Barrowford mum praises Pendleside Hospice as she’s given ‘all-clear’ after 19 years
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Darina Eyre, 62, of Barrowford, has survived liver, bowel and lung cancer. Now she says she’s been blessed and is a much stronger person than when her journey began and is an inspiration to others who fear what cancer might mean to them.
Darina was 48 and running a foreign tour operator business when she was diagnosed with stage three bowel cancer in 2004 which was treated by surgery. And while she appeared to be recovering well a year later her bowels collapsed.
Although it wasn’t a return of the cancer she had to undergo a 12-hour operation.
Darina, who was born in the Czech Republic, has two married children – her daughter also called Darina and son Igor – and a granddaughter Olivia, 14. Igor is a European security specialist with the European Parliament.
In November, 2008 – having recovered from her serious bowel issues – Darina collapsed at a tourism promotion at the Slovakian embassy in the London and when she visited hospital back home was diagnosed with liver cancer and it was so advanced she was told she may only have three to six months to live.
She said: “I was absolutely heartbroken. My daughter Darina was pregnant and when I looked at my children I thought I can’t do this to them. I am a very strong person."
First, she was treated with chemo which was followed later by surgery when half of her liver was taken away. This was followed by more chemo.
“It was at this time I met a Macmillan nurse who told me about Pendleside Hospice,” said Darina.
“The nurse said Pendleside would provide me with complementary therapy. Just the thought of going to a hospice worried me. But I remember the first time I went it was a beautiful spring day and I walked all the way from Barrowford to Reedley.
“When I got there I was shown around and given a cup of coffee and then I had a massage. On later visits I talked to other patients who were all in the same boat as me and it made me feel so relaxed and confident about the future.”
She added: “When you have cancer it can be such a lonely place. Even though you have family around you, you try to protect them and don’t really tell them how you are feeling. But at the hospice I felt free to talk. So, I loved going there.”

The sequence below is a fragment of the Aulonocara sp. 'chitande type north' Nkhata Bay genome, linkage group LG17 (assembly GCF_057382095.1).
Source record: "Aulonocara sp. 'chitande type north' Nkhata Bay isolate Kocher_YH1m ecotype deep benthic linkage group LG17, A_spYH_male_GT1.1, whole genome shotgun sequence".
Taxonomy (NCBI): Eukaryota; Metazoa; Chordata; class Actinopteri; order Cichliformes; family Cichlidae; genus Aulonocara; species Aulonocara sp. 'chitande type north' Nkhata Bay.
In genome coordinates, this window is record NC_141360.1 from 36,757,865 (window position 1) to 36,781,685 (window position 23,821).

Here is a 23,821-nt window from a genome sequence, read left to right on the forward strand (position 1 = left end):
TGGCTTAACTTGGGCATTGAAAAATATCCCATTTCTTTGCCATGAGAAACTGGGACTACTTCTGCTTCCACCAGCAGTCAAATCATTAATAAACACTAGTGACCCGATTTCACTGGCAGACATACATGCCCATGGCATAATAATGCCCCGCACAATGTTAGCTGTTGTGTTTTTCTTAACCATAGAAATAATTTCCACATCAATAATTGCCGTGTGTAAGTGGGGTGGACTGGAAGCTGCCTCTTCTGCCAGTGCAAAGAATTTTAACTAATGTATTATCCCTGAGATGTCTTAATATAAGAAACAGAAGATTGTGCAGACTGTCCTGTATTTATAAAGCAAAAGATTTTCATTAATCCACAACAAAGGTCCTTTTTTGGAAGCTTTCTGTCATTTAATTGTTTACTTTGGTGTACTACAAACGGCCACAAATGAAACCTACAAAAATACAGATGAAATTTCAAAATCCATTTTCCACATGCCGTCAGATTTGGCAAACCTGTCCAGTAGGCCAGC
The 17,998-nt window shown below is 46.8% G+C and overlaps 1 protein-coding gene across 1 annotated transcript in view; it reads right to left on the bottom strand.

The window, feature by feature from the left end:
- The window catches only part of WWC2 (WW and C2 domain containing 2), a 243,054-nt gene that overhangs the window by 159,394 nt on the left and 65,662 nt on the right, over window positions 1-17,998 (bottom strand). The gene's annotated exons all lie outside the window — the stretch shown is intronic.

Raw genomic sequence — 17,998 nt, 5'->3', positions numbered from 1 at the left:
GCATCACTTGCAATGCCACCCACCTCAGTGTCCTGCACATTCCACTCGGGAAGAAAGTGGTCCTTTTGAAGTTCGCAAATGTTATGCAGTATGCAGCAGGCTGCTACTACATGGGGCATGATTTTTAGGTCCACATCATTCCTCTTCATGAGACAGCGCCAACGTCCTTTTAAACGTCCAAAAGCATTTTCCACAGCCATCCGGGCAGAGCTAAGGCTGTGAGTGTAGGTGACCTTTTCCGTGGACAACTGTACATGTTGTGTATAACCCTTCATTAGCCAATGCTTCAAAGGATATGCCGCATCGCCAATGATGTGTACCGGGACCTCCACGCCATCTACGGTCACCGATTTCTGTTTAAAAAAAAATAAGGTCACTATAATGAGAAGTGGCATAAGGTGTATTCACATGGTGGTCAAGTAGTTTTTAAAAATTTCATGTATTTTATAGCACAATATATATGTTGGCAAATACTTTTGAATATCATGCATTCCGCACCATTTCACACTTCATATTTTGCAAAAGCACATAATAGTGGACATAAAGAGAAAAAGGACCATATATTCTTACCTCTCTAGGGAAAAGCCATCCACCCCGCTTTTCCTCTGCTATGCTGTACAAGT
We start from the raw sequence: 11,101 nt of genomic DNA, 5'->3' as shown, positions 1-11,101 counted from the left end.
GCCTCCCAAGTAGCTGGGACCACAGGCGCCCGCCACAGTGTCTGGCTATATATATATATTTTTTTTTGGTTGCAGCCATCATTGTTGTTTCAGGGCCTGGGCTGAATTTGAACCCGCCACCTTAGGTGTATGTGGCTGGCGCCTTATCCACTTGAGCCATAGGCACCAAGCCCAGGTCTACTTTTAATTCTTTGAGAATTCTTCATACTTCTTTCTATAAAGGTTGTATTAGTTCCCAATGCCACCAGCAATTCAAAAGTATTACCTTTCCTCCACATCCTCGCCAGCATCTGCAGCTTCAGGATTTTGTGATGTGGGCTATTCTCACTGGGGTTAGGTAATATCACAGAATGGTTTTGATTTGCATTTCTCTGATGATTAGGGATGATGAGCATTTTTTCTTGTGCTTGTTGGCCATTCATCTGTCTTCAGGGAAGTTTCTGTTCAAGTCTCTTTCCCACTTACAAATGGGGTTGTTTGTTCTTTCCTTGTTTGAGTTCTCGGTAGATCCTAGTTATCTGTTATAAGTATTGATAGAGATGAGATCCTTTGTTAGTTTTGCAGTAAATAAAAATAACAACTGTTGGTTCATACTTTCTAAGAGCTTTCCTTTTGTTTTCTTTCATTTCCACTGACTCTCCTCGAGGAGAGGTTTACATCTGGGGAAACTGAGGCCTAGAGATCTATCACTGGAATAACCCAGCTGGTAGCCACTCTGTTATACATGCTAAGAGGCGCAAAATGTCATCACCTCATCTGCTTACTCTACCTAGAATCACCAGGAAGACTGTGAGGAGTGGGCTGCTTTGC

However, there was more sadness on the horizon when later in the year doctors found a cancerous lump in her lung which meant more surgery this time at Blackpool Victoria Hospital.
During her recovery Darina returned to Pendleside for more complementary therapy and support.
She said: “It was at this point that I realised the hospice was funded mainly by donations and that they carried out fundraising and that as a charity they needed money. So, I started doing the Pendleside lottery and got all my friends and neighbours to join too!”
But Darina’s anguish wasn’t finished there because two years later she had to have further liver surgery because the first operation hadn’t managed to clear all the danger.
She said: “It might have been my fifth major surgery but by recovering from them all I feel I have been blessed.”
Darina switched her business prowess to importing paprika and selling it to the hospitality sector as well as visiting farmers’ markets and giving cookery demonstrations.
But her medical past made carrying boxes and the heavy workload difficult so she decided to switch roles and became a meet-and-greet person at Boundary Mill, where she now works in the office.
She operates a very controlled diet of mainly fish and vegetables. She stopped taking sugar, carbohydrates and dairy products apart from well-fermented cheese and makes her own sourdough bread to a special recipe and blends her own almond milk.
Darina is about to publish a cookery book ‘In The Footsteps Of Austro-Hungarian Cuisine’ which celebrates spring in the Czech Republic, summer in Slovakia, autumn in Hungary, and winter in Austria.
And for Pendleside she acts as a hub in Barrowford for people who want to donate goods to the hospice.
She said: “Pendleside is such a wonderful place. I don’t want anyone to be scared of going there. The therapies you get there are amazing and it helps you psychologically so much.”